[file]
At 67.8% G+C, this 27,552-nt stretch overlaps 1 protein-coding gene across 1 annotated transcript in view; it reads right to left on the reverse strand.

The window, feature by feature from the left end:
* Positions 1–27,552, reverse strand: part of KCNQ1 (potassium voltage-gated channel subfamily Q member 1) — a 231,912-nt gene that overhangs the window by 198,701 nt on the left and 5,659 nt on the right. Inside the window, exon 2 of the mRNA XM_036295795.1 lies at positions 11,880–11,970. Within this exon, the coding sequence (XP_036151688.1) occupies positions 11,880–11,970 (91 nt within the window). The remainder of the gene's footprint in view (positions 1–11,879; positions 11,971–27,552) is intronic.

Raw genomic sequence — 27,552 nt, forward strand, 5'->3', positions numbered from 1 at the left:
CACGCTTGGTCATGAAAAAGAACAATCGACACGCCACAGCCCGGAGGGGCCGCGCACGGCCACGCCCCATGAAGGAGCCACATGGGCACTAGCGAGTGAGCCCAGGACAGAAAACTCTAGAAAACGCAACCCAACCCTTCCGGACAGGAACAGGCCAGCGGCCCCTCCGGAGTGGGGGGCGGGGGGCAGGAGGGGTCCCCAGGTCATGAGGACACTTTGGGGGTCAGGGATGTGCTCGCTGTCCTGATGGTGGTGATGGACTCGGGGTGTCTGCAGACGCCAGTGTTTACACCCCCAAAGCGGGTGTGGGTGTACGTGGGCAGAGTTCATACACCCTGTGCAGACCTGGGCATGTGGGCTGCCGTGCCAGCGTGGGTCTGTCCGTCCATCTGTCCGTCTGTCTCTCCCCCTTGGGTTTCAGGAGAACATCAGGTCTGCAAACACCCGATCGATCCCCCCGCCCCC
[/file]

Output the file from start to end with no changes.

At 67.8% G+C, this 27,552-nt stretch overlaps 1 protein-coding gene across 1 annotated transcript in view; it reads right to left on the reverse strand.

The window, feature by feature from the left end:
* Positions 1–27,552, reverse strand: part of KCNQ1 (potassium voltage-gated channel subfamily Q member 1) — a 231,912-nt gene that overhangs the window by 198,701 nt on the left and 5,659 nt on the right. Inside the window, exon 2 of the mRNA XM_036295795.1 lies at positions 11,880–11,970. Within this exon, the coding sequence (XP_036151688.1) occupies positions 11,880–11,970 (91 nt within the window). The remainder of the gene's footprint in view (positions 1–11,879; positions 11,971–27,552) is intronic.

Raw genomic sequence — 27,552 nt, forward strand, 5'->3', positions numbered from 1 at the left:
CACGCTTGGTCATGAAAAAGAACAATCGACACGCCACAGCCCGGAGGGGCCGCGCACGGCCACGCCCCATGAAGGAGCCACATGGGCACTAGCGAGTGAGCCCAGGACAGAAAACTCTAGAAAACGCAACCCAACCCTTCCGGACAGGAACAGGCCAGCGGCCCCTCCGGAGTGGGGGGCGGGGGGCAGGAGGGGTCCCCAGGTCATGAGGACACTTTGGGGGTCAGGGATGTGCTCGCTGTCCTGATGGTGGTGATGGACTCGGGGTGTCTGCAGACGCCAGTGTTTACACCCCCAAAGCGGGTGTGGGTGTACGTGGGCAGAGTTCATACACCCTGTGCAGACCTGGGCATGTGGGCTGCCGTGCCAGCGTGGGTCTGTCCGTCCATCTGTCCGTCTGTCTCTCCCCCTTGGGTTTCAGGAGAACATCAGGTCTGCAAACACCCGATCGATCCCCCCGCCCCC